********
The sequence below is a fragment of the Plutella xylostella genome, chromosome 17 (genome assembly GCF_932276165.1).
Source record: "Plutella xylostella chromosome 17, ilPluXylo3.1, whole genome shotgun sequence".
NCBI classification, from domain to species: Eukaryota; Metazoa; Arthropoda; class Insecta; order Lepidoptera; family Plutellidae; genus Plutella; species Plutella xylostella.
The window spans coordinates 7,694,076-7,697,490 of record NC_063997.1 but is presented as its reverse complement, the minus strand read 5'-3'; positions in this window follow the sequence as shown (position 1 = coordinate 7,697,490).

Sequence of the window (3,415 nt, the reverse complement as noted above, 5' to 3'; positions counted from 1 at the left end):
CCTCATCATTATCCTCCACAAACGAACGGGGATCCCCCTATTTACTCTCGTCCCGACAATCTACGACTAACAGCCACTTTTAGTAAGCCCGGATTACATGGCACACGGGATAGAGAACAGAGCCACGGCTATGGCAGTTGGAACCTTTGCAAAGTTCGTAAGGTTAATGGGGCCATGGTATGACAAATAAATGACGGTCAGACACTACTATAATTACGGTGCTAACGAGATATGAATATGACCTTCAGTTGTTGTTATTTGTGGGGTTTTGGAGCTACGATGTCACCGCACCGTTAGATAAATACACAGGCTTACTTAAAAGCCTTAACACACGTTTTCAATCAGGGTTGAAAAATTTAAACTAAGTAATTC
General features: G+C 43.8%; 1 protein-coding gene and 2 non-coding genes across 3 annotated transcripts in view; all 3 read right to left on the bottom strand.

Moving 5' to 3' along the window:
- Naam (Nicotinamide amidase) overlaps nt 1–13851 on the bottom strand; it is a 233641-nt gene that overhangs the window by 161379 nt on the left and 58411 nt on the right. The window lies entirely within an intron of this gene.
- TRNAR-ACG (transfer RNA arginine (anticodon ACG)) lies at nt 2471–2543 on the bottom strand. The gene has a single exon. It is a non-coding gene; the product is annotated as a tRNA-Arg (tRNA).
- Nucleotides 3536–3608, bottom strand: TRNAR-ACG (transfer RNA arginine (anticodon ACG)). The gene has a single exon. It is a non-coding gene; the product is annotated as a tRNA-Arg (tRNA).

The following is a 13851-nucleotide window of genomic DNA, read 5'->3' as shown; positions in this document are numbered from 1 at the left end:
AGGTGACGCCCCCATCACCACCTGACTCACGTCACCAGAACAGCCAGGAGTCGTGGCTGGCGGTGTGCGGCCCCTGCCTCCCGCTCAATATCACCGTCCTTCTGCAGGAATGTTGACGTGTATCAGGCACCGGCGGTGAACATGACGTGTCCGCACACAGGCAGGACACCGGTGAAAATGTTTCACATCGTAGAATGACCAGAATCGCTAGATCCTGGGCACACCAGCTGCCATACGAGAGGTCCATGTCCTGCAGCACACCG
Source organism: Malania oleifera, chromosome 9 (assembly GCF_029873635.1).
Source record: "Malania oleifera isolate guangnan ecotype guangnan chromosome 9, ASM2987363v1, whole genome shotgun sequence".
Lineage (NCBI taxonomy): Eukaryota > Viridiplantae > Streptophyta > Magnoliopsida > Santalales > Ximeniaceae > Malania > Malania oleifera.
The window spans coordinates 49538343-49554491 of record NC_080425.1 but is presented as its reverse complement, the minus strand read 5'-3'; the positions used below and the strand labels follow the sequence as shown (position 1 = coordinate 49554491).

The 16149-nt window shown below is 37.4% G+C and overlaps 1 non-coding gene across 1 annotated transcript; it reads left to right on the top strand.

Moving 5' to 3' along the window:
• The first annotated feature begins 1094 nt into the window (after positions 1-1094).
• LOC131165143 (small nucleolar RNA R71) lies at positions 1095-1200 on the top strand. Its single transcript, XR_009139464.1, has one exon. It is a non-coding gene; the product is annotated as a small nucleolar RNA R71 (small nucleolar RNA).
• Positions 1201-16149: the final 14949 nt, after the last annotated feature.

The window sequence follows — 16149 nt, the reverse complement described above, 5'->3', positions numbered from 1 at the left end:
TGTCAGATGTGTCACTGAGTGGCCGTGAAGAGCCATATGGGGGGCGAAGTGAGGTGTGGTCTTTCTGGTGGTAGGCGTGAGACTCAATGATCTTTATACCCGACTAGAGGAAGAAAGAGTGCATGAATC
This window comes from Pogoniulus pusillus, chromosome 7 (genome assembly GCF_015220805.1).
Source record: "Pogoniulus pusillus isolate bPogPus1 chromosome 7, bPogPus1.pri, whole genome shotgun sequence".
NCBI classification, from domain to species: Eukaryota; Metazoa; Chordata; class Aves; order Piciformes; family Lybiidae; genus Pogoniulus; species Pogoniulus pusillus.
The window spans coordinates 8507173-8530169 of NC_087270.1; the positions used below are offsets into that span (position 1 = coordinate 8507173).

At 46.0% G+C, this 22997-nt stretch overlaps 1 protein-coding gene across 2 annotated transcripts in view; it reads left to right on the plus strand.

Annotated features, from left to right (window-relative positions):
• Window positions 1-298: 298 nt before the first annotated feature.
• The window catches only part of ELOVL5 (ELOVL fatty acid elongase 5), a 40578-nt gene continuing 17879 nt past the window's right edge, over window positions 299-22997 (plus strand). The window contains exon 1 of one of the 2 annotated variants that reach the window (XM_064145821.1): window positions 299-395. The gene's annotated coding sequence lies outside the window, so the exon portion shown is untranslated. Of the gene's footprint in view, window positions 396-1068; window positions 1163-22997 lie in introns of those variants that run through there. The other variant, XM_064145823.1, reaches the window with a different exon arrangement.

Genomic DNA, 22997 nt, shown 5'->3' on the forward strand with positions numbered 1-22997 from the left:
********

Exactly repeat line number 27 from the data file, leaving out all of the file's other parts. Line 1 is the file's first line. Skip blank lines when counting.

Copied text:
NCBI classification, from domain to species: Eukaryota; Metazoa; Chordata; class Aves; order Piciformes; family Lybiidae; genus Pogoniulus; species Pogoniulus pusillus.